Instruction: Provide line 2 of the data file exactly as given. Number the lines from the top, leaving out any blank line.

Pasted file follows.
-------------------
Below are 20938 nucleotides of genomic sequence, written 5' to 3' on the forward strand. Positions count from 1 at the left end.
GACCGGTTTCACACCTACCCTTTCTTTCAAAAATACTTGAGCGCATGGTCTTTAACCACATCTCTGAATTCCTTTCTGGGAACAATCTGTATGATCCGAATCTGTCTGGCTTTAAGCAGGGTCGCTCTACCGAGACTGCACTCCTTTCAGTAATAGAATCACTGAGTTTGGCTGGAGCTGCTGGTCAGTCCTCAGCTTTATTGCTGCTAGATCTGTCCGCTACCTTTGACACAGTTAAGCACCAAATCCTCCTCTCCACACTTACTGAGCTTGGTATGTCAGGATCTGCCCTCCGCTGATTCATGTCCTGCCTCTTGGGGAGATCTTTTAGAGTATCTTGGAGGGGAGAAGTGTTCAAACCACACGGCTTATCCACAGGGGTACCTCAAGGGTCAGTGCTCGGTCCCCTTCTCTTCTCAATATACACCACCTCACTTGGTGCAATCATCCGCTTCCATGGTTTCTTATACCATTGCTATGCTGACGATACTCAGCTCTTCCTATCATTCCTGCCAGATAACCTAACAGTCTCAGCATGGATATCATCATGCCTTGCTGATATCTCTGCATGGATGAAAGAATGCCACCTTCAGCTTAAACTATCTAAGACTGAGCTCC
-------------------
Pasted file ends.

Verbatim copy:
GACCGGTTTCACACCTACCCTTTCTTTCAAAAATACTTGAGCGCATGGTCTTTAACCACATCTCTGAATTCCTTTCTGGGAACAATCTGTATGATCCGAATCTGTCTGGCTTTAAGCAGGGTCGCTCTACCGAGACTGCACTCCTTTCAGTAATAGAATCACTGAGTTTGGCTGGAGCTGCTGGTCAGTCCTCAGCTTTATTGCTGCTAGATCTGTCCGCTACCTTTGACACAGTTAAGCACCAAATCCTCCTCTCCACACTTACTGAGCTTGGTATGTCAGGATCTGCCCTCCGCTGATTCATGTCCTGCCTCTTGGGGAGATCTTTTAGAGTATCTTGGAGGGGAGAAGTGTTCAAACCACACGGCTTATCCACAGGGGTACCTCAAGGGTCAGTGCTCGGTCCCCTTCTCTTCTCAATATACACCACCTCACTTGGTGCAATCATCCGCTTCCATGGTTTCTTATACCATTGCTATGCTGACGATACTCAGCTCTTCCTATCATTCCTGCCAGATAACCTAACAGTCTCAGCATGGATATCATCATGCCTTGCTGATATCTCTGCATGGATGAAAGAATGCCACCTTCAGCTTAAACTATCTAAGACTGAGCTCC